Why I do the same job for less pay;FE Focus

27th March 1998 at 00:00
Terry Cordery, a 59-year-old mechanical engineering lecturer with 30 years' experience, was encouraged to take early retirement last year to help Bournemouth and Poole College balance its books.

He and more than 20 of his colleagues are now back at college teaching the same courses and working roughly the same number of hours as they used to as full-timers.

They have been recruited by Education Lecturing Services to offer their services back to the college on poorer conditions of service.

He now gets pound;13.90 an hour as opposed to the pound;15.40 that contract part-time lecturers are paid and the average pound;18 an hour that full-time staff lecturers receive.

Part-time contract staff are also paid half an hour's preparation and marking time for every hour they teach. Mr Cordery is not paid for any teaching or preparation time. He is not eligible for a pension, sick or holiday pay and cannot get redundancy pay or claim unfair dismissal.

In most respects he is regarded as self-employed and yet ELS deducts PAYE tax and class one National Insurance contributions. The Inland Revenue will not allow him to claim for travelling expenses or to use his home as an office.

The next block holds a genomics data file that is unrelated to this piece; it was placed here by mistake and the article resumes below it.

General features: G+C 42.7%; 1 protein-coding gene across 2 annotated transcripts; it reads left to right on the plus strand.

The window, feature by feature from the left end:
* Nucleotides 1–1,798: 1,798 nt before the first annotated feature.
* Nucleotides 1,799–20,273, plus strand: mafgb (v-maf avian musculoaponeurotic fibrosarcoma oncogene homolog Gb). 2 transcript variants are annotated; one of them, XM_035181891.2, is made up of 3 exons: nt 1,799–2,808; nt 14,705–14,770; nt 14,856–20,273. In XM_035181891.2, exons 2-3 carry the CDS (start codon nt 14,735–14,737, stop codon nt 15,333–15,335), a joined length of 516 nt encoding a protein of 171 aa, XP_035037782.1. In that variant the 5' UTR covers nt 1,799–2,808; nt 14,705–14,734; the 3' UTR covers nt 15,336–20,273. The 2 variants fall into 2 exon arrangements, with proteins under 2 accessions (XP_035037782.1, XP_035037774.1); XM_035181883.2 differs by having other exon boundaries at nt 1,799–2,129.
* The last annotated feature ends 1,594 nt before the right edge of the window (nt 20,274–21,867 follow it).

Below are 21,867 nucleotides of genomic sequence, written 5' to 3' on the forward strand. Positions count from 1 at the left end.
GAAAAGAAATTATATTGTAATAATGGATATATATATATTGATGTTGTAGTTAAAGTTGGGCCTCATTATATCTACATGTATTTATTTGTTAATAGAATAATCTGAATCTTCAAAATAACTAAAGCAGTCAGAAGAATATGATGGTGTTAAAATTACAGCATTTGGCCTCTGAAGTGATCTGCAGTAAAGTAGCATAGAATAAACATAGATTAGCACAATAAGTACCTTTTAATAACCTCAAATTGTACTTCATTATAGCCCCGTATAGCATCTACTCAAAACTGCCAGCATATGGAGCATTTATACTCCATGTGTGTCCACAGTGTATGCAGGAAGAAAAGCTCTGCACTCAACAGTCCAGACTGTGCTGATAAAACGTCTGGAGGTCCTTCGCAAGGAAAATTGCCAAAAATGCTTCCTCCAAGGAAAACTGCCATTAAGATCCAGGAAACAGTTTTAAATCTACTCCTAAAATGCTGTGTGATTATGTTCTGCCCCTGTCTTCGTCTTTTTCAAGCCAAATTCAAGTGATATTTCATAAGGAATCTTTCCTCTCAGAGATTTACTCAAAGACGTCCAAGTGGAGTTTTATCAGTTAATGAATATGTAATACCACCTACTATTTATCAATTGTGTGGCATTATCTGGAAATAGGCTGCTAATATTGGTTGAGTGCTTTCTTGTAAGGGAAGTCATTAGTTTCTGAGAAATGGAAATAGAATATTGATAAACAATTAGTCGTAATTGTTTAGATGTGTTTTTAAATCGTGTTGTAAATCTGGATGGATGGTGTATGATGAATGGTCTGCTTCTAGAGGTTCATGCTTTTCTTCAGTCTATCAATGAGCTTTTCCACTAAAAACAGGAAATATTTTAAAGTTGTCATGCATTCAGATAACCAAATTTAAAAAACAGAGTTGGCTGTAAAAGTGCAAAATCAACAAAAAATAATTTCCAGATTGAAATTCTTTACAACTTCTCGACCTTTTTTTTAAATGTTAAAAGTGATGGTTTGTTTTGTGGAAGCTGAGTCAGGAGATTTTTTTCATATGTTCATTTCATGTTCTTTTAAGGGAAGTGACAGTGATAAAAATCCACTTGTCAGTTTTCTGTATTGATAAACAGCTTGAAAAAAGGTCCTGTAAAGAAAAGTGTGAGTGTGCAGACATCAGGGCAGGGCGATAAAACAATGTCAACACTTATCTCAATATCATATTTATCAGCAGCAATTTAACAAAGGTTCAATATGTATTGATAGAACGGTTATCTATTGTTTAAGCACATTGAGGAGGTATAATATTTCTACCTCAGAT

He and many of his colleagues now work 40 to 50 hours a week but are only paid for 20 or 21 hours.

"Obviously you have got to do extra work before you can go into a classroom, but you are not going to do hours and hours for nothing. As dedicated as anyone may be, at the end of the day we are all basically working to earn a living.

"Every time there is a crisis financially the first people to be removed are the lecturing staff. Can we afford to lose lecturers? Unfortunately they are the first to be removed."

Mr Cordery, who is married with an adult son, cannot afford to give up working yet.

"I do not hold the college responsible. I think they are in a position where the funding council are cutting back drastically. I know we are quite an affluent college. We have a fair few million in the reserves but they want to try and keep their books balanced - hence the reduction in staff. If they did not, they would go into the red. But where does education come out of it all?"

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